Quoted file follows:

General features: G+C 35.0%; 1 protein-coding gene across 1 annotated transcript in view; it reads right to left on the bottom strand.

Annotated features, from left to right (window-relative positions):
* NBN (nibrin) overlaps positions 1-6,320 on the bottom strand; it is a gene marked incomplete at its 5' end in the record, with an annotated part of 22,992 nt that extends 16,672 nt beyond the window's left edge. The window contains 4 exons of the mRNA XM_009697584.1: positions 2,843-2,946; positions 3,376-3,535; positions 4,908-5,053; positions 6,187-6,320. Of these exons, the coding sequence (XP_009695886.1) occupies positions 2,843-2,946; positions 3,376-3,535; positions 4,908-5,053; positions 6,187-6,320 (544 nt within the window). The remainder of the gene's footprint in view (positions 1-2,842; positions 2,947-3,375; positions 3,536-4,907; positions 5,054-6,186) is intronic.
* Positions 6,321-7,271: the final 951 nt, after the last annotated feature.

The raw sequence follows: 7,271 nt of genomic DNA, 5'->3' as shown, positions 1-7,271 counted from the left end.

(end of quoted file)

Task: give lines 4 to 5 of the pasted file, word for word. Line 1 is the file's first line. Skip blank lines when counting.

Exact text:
* Positions 6,321-7,271: the final 951 nt, after the last annotated feature.

The raw sequence follows: 7,271 nt of genomic DNA, 5'->3' as shown, positions 1-7,271 counted from the left end.